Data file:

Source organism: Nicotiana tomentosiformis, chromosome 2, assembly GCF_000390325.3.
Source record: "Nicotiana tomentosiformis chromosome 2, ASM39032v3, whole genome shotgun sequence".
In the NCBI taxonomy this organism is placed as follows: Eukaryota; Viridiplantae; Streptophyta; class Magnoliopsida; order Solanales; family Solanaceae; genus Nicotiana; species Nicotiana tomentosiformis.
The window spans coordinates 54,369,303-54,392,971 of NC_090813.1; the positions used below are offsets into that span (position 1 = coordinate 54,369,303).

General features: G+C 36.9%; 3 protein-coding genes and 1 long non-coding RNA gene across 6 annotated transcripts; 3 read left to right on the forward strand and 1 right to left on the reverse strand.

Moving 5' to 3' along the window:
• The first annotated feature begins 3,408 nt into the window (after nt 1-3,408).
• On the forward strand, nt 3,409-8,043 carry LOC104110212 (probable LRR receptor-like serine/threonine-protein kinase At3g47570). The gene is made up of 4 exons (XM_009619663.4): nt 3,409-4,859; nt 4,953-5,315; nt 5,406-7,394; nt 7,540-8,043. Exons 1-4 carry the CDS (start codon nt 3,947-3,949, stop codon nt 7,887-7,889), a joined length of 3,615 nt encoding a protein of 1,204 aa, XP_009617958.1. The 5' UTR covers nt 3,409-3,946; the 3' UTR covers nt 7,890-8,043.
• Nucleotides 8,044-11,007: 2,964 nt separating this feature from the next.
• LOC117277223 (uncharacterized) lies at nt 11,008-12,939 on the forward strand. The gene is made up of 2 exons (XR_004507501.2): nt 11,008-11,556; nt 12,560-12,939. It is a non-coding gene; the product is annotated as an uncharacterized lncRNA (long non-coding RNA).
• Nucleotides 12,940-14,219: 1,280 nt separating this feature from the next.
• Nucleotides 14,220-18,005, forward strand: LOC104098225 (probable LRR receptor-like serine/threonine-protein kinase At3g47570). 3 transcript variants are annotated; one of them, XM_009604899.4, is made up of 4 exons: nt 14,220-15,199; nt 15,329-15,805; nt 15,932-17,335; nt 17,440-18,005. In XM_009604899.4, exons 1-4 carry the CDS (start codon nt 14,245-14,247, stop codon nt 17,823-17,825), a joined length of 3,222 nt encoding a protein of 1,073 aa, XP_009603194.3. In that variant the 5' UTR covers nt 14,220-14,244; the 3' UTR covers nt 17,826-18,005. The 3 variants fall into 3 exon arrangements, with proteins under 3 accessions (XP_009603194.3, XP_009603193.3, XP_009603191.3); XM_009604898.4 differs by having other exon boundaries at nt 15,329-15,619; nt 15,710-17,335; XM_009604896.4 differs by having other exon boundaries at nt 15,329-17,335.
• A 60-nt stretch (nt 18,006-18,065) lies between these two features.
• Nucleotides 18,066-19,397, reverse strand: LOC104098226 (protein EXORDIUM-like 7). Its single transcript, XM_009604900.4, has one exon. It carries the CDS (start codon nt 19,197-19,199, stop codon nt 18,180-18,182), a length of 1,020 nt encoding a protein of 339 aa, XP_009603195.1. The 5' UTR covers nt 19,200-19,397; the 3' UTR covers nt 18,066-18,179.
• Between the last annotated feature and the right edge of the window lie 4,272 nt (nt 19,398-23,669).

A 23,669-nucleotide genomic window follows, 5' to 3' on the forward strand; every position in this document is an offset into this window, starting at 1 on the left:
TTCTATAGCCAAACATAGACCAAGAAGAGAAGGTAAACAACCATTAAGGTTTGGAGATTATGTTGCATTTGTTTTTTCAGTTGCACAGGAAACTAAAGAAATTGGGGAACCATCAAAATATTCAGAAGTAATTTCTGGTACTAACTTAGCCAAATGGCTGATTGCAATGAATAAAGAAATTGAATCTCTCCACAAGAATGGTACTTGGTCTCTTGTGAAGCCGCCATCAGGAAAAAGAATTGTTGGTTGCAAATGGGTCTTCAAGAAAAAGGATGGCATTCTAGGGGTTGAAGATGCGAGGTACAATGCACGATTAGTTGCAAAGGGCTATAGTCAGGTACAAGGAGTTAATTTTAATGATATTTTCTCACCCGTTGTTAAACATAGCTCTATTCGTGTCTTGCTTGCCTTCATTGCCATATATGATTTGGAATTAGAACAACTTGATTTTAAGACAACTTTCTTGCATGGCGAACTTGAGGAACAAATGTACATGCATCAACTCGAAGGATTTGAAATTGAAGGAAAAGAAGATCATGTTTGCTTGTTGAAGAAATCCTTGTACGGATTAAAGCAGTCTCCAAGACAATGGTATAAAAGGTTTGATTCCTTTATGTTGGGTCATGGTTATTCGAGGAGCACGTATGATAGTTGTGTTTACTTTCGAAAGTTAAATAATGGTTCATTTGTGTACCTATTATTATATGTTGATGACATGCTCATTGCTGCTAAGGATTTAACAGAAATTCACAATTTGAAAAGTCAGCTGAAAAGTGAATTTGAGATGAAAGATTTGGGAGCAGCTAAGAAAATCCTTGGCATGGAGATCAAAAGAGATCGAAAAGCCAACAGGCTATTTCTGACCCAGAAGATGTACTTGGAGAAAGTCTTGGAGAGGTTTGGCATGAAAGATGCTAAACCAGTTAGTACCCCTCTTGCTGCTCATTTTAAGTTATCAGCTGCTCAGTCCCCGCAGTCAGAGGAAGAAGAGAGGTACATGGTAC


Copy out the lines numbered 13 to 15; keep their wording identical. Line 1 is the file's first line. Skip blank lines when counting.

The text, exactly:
• A 60-nt stretch (nt 18,006-18,065) lies between these two features.
• Nucleotides 18,066-19,397, reverse strand: LOC104098226 (protein EXORDIUM-like 7). Its single transcript, XM_009604900.4, has one exon. It carries the CDS (start codon nt 19,197-19,199, stop codon nt 18,180-18,182), a length of 1,020 nt encoding a protein of 339 aa, XP_009603195.1. The 5' UTR covers nt 19,200-19,397; the 3' UTR covers nt 18,066-18,179.
• Between the last annotated feature and the right edge of the window lie 4,272 nt (nt 19,398-23,669).